Lifestyle Sunday, April 28, 201The Vet Dr. John De Jong
Dear Dr. John,
Your help is needed as I try to figure out what to do about my 4-year-old male Havanese dog who in the past year or so has become increasingly aggressive. Things have gotten so bad lately that he recently caught me off guard and bit me with no provocation — almost tearing off the end of my index finger. Luckily, I am a physician so I was able to bandage up my finger and not need sutures. The dog is seemingly healthy and up to date with his vaccines, so I am not too worried about any specific medical issue. I am considering whether or not I can improve things by neutering him, but I am not sure if that will calm down his aggressive behavior, which started soon after we moved to the area. I hope you can steer me in the right direction. Thanks!— A.B.
Havanese dogs are handsome dogs that are not typically known for aggressive behavior. As you know from your professional background, history is as important as any other diagnostic tool to determine cause and then pursue proper treatment. I find it significant that your dog’s behavior changed soon after your move. Has your work schedule changed, too? It is not uncommon for a pet to become upset when they are subject to a move, a change in owner’s work schedule, or anything else that changes or upsets their daily routine. Cats are especially notorious for acting out in these kinds of circumstances.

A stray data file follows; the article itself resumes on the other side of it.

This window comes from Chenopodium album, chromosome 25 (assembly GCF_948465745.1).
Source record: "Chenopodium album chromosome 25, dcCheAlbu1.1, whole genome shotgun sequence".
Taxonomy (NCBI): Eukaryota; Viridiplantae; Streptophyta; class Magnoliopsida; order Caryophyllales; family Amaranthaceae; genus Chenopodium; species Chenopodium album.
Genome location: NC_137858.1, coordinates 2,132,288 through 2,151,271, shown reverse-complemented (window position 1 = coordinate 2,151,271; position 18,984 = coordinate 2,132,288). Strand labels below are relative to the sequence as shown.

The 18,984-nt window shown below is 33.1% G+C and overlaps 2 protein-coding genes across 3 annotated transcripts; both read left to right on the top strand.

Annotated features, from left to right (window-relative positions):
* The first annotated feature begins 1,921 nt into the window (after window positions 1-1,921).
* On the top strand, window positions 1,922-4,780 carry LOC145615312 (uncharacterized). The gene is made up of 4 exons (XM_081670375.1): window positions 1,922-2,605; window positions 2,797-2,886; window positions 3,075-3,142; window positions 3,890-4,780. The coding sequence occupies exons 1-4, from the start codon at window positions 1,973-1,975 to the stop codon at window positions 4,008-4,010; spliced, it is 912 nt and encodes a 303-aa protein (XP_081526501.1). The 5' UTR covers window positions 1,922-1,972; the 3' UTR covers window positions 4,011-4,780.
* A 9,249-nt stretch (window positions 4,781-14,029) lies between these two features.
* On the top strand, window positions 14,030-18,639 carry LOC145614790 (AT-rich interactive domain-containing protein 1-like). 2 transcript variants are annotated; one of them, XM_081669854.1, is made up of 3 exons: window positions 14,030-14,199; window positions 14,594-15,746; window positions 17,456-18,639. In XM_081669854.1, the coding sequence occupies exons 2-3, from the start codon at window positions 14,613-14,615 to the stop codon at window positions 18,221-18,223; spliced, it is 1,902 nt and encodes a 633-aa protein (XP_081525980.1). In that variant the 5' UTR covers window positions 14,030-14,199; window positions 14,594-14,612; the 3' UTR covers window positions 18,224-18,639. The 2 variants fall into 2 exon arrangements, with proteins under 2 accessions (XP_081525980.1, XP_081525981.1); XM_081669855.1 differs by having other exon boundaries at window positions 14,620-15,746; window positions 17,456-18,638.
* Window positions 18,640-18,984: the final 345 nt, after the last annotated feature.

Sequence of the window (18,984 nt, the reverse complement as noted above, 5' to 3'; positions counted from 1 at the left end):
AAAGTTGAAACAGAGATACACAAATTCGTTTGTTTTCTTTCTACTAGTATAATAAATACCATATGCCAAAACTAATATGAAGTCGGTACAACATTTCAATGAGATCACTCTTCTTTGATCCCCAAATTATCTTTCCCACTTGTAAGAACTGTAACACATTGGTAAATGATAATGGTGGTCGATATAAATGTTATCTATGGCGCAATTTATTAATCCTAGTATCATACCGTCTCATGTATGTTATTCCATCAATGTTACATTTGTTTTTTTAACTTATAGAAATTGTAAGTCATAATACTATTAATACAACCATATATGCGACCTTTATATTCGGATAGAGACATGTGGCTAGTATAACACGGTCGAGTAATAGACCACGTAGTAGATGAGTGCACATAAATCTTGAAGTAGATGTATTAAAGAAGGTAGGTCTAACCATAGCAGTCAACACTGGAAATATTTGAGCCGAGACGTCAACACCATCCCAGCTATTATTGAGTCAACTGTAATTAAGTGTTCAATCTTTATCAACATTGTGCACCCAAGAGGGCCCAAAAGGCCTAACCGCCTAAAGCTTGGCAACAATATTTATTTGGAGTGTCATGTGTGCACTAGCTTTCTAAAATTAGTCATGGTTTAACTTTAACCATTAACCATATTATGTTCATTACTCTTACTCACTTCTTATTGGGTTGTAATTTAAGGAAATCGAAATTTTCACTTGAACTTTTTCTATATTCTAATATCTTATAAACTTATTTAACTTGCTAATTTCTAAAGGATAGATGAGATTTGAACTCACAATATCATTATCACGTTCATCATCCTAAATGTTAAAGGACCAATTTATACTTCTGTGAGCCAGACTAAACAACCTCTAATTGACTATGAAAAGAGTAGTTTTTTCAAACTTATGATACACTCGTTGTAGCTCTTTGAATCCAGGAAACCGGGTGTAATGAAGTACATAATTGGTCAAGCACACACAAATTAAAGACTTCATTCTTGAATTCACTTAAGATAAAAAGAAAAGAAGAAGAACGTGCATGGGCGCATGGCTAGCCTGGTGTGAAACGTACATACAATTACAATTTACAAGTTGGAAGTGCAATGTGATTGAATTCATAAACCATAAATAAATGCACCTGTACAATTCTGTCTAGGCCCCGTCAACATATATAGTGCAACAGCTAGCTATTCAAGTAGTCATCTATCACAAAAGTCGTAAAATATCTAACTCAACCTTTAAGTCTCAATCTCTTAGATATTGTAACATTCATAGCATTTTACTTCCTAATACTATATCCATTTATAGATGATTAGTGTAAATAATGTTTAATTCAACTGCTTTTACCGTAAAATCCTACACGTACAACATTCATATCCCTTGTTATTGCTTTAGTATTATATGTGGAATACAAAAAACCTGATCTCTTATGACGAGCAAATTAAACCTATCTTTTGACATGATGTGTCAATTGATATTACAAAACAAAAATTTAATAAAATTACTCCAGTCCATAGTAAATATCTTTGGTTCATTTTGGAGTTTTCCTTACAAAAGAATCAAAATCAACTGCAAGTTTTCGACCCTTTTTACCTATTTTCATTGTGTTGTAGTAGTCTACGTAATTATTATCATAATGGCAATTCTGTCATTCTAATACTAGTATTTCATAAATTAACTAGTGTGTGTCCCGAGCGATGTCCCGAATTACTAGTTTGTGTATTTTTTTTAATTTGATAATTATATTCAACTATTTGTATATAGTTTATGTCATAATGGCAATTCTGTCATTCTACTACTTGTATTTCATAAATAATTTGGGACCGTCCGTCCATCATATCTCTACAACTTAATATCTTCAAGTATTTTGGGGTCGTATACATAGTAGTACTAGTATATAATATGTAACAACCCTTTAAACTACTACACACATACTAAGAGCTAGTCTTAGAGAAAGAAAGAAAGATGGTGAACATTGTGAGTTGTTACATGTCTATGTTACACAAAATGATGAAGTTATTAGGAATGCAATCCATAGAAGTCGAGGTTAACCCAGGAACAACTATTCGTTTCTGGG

While your dog’s change in behavior is probably behavioral, physiological changes cannot be ruled out. As such, I would start out by suggesting that you have a routine physical examination done for your dog along with blood work to rule out any underlying issues despite his otherwise healthy disposition. Be sure that his rabies vaccine is current.
The next thing that should be done right away is to neuter him. Removing that testosterone from his system may calm him down some as well, but know that behavioral traits, once engrained, may be harder to overcome. If spending more time with the dog, schedule allowing, and neutering does not change things, then the next step would be using Prozac or some other medication to curb his aggressive behavior, and training may be needed as well. Until things resolve, I would be cautious around him so he doesn’t bite you again. I hope this helps, and I’m glad that your finger is OK.